Adam Sarhan Reuters Quote: COMMODITIES-Markets slump as Fed disappoints; oil at 18-mth low



Wed Jun 20, 2012 6:01pm EDT

* CRB falls back after Tuesday’s biggest rally in 4 months
* Brent oil at 18-month low after Fed move and stockpile
* US copper down 2 pct; arabica coffee loses 3 pct

By Barani Krishnan
NEW YORK, June 20 (Reuters) – Commodities slumped on Wednesday, a day after the sharpest rally in four months, as investors expressed their disappointment with the U.S. Federal
Reserve for not being as aggressive as they had hoped in stimulating the economy.
Oil hit 18-month lows and copper and gold prices fell as the Fed ended a two-day meeting without announcing a third round of outright bond purchases or quantitative easing investors had been counting on.
Instead, the U.S. central bank said it was extending its effort to depress borrowing costs by selling short-term bonds and buying longer-dated ones — a maneuver known as “Operation
Twist — under a $267 billion program that would go on through the year.

“Unequivocally, the markets are disappointed with the Fed’s action,” said Adam Sarhan, chief executive at Sarhan Capital, a
New York-based financial advisory that also comments on commodity markets.

“The fact that the best the Fed could do is extend Operation Twist, even though we’re faced with a fiscal cliff in the United
States and a potential break-up in the euro zone, really puts the Fed’s ability to react in question,” Sarhan said. 

The sell-off in commodities, particularly in oil, pulled the Thomson Reuters-Jefferies CRB index down 1.6 percent for its sharpest one-day loss since the start of the month. Just on Tuesday, the 19-commodity index, which serves as a global benchmark for the asset class, rose 1.3 percent for its biggest gain since February.

Oil prices tumbled 3 percent after the lack of aggressive action by the Fed coupled with data showing an unexpected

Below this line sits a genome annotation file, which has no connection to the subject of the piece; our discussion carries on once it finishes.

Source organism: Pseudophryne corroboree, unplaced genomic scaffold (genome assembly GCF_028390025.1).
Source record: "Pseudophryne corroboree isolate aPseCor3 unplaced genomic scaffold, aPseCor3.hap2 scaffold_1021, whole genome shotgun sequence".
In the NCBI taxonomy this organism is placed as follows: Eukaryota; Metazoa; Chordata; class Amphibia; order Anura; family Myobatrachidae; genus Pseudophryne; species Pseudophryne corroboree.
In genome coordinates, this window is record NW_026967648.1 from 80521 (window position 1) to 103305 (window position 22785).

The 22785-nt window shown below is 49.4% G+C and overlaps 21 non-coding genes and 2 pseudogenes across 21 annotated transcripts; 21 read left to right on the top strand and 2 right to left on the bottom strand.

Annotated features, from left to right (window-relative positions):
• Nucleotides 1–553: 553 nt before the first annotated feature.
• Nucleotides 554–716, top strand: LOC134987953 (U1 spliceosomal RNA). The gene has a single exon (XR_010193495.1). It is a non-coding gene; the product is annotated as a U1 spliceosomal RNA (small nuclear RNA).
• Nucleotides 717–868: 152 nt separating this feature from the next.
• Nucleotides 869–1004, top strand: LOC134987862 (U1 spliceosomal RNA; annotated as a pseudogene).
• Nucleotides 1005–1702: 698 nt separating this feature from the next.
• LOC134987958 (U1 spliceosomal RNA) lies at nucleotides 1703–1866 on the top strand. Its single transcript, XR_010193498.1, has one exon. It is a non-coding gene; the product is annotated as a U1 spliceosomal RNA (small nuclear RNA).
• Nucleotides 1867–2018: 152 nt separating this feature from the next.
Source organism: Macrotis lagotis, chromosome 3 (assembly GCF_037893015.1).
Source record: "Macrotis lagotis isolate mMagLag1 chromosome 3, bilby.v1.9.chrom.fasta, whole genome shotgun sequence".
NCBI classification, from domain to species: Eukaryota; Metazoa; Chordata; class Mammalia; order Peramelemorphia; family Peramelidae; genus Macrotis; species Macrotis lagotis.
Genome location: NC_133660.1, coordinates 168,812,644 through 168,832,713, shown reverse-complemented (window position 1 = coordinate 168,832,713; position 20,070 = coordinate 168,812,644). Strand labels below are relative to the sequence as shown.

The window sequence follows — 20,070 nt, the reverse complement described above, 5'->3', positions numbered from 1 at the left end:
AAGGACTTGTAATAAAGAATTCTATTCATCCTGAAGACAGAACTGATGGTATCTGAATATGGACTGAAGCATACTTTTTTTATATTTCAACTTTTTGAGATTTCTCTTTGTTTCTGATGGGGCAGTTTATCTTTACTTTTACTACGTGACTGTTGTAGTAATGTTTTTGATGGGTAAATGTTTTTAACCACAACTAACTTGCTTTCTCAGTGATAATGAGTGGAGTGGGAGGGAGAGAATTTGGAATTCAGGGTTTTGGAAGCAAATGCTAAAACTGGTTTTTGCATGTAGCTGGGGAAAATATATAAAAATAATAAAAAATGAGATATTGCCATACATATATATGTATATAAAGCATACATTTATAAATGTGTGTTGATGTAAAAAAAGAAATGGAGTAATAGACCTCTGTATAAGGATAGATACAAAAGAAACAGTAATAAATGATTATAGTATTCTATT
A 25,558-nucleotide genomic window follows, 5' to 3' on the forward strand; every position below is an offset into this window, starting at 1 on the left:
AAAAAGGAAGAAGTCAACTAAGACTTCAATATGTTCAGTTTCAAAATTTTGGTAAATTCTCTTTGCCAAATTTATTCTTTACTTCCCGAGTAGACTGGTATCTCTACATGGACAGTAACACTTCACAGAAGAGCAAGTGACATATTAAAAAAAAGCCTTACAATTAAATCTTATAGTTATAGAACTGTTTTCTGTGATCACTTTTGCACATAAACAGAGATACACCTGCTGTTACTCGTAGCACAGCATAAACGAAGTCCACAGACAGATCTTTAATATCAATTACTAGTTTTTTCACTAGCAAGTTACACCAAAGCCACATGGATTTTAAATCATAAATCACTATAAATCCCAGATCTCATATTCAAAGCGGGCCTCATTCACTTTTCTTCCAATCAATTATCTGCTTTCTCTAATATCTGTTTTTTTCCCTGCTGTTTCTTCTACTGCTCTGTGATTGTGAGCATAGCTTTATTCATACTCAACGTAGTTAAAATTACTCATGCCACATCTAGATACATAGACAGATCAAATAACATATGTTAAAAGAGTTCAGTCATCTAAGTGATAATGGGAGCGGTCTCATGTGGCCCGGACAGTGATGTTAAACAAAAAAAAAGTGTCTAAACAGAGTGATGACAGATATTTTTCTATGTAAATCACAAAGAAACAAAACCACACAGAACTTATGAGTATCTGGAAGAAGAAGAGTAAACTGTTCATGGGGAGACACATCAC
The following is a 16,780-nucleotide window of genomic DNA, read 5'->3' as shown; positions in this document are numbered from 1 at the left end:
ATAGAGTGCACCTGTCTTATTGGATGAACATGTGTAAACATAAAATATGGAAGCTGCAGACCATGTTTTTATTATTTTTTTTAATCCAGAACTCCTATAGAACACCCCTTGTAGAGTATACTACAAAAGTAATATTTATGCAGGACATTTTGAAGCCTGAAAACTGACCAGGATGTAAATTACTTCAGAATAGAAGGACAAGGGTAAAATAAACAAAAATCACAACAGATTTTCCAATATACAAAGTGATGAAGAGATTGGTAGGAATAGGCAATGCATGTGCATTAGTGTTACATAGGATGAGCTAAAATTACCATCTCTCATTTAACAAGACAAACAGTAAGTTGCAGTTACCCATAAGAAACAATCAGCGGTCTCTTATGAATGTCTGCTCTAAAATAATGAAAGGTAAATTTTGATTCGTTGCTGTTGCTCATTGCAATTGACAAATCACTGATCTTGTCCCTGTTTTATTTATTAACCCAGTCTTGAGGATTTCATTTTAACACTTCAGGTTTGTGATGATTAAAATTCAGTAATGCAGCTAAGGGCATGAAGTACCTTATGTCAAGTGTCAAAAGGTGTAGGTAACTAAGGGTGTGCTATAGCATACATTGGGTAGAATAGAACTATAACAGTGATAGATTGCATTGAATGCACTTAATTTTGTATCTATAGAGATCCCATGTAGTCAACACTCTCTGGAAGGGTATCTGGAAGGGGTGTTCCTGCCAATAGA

swelling in U.S. crude inventories. Brent crude closed at $92.69 a barrel, slumping $3.07 and marking the lowest settlement for the front month
contract since Dec. 17, 2010, while U.S. crude expired and settled at $81.80, falling $2.23, after hitting a session
low of $80.91, the lowest since Oct. 6. U.S. crude stockpiles rose last week by 2.86 million barrels, defying forecasts for a 1.1 million barrel decline,
according to data from the U.S. Energy Information Administration.

Crude stocks at the U.S. delivery point in Cushing, Oklahoma, itself rose by 360,000 barrels, the EIA data showed.
Traders have been expecting stocks to begin to ease from record highs after the reversal last month of the Seaway
pipeline, the first major conduit to pump oil from Cushing to the Gulf Coast.

“Investors are looking ahead and seeing that the situation in Europe isn’t going to get any better, while the outlook for
demand in the U.S. is poor and China is slowing too,” said David Morrison, analyst at GFT Global.
In copper, the metal’s most-active U.S. futures contract, July, shed roughly 2 percent to a touch a session low of
$3.3565 per lb in a knee-jerk reaction to the Fed’s statement. It finished down 4.60 cents at $3.3875 per lb.  U.S. gold futures for July settled down $7.40, or half a percent, at $1,615.80 an ounce.

Coffee was another commodity that lost big in Wednesday’s session. The commodity’s premium-arabica grade, favored by
leading coffee chains, fell nearly 4 percent in New York trade to finish at below $1.51 per lb.

Prices at 5:29 p.m. EDT (2129 GMT)
US crude 81.06 -2.23 -2.7% -18.0%
Brent crude 92.59 -3.17 -3.3% -13.8%
Natural gas 2.517 -0.028 -1.1% -15.8%

US gold 1614.80 -7.40 -0.5% 3.1%
Gold 1605.29 -11.31 -0.7% 2.7%
US Copper 338.75 -4.60 -1.3% -1.4%

Dollar 81.400 0.022 0.0% 1.5%
CRB 272.910 -4.300 -1.6% -10.6%

US corn 611.75 -0.75 -0.1% -5.4%
US soybeans 1446.50 12.75 0.9% 20.7%
US wheat 664.00 14.50 2.2% 1.7%

US Coffee 150.75 -5.85 -3.7% -33.9%
US Cocoa 2167.00 -63.00 -2.8% 2.8%
US Sugar 21.74 0.17 0.8% -6.4%

US silver 28.389 0.021 0.1% 1.7%
US platinum 1466.80 -13.70 -0.9% 4.4%
US palladium 618.35 -9.90 -1.6% -5.8%

(Editing by Marguerita Choy)


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